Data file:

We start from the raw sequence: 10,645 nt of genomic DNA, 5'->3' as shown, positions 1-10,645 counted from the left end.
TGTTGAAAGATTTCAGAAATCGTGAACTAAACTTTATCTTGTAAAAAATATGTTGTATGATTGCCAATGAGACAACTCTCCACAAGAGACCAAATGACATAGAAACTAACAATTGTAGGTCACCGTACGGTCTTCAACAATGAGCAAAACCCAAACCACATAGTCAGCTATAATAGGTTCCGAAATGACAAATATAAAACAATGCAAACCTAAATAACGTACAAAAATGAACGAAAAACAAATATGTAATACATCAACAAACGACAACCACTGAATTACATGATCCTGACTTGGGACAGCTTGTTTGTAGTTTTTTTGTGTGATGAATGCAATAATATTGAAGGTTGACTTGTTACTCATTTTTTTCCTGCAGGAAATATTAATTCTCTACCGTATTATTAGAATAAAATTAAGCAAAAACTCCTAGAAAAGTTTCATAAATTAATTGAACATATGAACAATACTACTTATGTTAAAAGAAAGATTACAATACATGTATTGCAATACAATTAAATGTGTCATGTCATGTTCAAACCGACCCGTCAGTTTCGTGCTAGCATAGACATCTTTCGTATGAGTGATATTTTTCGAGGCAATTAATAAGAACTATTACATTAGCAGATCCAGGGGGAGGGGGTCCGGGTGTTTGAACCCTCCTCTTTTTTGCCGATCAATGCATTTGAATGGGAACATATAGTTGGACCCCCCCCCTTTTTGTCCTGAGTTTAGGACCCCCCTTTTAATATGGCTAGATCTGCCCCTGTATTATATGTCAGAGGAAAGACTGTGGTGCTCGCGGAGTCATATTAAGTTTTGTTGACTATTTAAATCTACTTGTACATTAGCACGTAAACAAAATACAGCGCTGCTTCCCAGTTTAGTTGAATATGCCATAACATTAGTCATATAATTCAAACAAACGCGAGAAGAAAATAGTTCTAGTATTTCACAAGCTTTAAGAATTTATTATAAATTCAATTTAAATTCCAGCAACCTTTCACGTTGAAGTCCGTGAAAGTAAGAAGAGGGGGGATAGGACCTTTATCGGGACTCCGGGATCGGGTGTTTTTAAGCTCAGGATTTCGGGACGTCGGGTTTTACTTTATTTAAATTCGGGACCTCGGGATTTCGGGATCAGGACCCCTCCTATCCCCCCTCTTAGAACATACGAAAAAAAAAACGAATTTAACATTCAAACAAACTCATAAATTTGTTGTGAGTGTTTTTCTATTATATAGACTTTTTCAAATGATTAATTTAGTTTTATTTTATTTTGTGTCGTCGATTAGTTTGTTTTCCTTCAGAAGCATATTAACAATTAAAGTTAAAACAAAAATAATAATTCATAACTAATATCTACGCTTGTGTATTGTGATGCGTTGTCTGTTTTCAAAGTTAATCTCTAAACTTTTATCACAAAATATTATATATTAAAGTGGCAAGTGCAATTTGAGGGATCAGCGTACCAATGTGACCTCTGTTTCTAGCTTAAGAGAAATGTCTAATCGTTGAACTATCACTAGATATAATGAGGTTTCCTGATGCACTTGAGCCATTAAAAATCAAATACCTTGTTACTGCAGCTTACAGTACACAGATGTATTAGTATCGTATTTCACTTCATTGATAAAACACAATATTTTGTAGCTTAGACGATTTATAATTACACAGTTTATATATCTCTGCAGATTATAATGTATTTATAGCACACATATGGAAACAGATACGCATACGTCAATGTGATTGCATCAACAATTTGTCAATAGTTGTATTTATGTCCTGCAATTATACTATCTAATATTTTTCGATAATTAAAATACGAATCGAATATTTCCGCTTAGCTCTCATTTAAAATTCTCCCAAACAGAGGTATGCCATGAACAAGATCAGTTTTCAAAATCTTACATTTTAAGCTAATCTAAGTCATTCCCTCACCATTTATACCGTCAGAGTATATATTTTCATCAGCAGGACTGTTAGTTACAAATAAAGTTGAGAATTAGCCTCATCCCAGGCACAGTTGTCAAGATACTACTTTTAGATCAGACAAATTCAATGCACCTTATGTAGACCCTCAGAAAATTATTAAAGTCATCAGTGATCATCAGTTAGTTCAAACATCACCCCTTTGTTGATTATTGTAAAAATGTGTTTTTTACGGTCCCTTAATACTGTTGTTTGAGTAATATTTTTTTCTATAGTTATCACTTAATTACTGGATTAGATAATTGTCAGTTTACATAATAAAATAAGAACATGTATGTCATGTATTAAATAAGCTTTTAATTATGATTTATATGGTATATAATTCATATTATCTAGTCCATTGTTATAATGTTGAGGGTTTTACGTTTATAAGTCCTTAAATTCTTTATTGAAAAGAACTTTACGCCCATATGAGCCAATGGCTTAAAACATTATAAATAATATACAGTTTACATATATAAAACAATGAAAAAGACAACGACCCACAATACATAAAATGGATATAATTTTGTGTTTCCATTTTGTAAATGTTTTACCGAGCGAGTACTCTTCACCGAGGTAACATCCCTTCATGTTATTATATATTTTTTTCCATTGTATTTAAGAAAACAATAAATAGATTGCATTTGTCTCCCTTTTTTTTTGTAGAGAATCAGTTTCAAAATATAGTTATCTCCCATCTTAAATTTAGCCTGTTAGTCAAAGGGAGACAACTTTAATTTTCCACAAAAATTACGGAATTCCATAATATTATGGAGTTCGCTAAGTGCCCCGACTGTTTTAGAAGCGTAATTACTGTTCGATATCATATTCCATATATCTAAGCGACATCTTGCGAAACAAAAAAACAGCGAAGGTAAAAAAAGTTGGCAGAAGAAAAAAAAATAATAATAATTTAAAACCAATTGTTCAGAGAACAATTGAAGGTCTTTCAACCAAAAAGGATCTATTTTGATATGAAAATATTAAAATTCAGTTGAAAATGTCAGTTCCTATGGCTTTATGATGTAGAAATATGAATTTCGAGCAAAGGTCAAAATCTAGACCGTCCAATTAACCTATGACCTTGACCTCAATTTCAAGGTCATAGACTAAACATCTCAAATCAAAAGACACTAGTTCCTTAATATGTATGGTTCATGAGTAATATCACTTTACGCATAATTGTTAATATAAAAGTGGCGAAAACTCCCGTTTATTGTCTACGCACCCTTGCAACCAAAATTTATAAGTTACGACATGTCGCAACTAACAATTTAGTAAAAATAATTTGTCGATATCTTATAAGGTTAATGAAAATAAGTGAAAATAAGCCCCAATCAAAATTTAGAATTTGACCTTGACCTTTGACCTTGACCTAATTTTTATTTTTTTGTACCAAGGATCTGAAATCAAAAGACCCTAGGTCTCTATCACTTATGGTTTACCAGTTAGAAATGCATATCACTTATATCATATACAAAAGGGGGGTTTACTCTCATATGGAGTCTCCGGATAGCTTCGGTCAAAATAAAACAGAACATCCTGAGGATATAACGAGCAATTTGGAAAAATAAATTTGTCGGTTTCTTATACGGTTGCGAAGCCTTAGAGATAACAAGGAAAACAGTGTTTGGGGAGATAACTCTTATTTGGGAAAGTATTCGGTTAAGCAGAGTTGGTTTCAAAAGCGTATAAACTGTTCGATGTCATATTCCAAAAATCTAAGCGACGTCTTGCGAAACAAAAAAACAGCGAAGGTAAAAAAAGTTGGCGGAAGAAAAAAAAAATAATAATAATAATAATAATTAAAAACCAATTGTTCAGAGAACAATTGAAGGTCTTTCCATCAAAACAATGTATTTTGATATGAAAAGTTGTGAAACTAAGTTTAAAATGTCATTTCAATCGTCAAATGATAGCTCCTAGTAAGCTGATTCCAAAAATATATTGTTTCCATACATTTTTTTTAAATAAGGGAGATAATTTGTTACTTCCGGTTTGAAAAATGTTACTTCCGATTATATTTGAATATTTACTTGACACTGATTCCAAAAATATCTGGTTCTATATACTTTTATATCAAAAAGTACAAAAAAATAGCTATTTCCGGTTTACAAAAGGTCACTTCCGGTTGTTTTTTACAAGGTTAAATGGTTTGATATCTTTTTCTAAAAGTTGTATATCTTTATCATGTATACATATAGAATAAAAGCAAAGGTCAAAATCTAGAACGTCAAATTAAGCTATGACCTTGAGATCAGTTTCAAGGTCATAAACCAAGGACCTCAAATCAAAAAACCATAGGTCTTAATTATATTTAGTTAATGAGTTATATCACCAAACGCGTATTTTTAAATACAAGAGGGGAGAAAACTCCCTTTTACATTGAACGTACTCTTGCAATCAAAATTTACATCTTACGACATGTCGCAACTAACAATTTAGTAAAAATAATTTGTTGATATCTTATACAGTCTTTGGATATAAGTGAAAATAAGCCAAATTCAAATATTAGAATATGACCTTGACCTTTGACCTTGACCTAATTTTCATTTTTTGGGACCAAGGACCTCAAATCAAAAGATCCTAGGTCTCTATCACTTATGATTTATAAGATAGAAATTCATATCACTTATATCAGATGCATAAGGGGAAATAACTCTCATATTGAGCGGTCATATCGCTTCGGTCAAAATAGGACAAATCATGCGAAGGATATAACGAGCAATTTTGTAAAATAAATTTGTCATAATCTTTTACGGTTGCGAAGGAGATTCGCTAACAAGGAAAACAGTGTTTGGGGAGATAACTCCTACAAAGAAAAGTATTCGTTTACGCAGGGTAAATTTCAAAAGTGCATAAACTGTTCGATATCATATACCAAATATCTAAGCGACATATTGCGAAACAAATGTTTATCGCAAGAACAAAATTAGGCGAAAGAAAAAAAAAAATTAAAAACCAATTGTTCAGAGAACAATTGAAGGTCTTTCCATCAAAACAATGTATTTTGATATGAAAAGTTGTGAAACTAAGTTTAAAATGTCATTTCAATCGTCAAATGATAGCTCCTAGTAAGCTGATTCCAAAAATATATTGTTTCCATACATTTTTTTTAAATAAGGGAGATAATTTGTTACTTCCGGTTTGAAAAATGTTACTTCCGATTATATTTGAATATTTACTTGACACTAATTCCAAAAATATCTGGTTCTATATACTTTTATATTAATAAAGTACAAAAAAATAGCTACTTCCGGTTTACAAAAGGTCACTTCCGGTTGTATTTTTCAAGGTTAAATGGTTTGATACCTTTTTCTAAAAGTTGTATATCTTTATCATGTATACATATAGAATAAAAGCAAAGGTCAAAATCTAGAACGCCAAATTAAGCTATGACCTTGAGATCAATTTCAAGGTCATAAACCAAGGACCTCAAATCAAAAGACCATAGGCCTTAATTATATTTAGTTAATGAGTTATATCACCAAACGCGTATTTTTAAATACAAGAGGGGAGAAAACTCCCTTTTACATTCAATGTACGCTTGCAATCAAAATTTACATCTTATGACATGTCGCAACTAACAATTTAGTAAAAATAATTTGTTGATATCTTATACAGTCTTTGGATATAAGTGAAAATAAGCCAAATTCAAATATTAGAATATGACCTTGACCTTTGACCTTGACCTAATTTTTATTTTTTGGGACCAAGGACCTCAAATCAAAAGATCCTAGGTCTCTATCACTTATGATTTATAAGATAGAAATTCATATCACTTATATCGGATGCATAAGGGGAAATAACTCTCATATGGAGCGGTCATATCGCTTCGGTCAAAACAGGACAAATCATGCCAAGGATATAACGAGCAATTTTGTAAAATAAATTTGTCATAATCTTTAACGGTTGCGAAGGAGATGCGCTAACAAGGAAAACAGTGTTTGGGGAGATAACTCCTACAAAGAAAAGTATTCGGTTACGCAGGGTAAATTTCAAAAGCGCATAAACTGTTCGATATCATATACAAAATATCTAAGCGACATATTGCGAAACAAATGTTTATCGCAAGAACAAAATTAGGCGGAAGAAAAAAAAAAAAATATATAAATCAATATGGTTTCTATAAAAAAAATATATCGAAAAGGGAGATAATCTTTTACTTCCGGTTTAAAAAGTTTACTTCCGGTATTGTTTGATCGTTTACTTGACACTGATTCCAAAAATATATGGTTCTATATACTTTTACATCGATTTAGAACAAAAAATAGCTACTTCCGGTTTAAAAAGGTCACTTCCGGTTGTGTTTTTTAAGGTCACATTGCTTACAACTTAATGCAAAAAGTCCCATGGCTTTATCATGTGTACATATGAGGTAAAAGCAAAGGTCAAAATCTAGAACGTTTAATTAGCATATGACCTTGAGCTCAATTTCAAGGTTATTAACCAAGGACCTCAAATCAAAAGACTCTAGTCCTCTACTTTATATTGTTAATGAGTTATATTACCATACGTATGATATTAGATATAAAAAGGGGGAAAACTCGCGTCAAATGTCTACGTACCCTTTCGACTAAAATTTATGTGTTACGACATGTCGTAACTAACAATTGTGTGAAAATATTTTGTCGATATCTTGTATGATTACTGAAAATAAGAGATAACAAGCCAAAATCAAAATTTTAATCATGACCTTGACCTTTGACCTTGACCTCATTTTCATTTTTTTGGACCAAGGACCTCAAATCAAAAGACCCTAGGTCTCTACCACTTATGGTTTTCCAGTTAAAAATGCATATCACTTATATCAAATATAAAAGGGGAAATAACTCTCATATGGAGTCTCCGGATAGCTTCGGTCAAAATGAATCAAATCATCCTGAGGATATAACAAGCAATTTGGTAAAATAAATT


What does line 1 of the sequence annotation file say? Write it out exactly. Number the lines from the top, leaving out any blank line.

We start from the raw sequence: 10,645 nt of genomic DNA, 5'->3' as shown, positions 1-10,645 counted from the left end.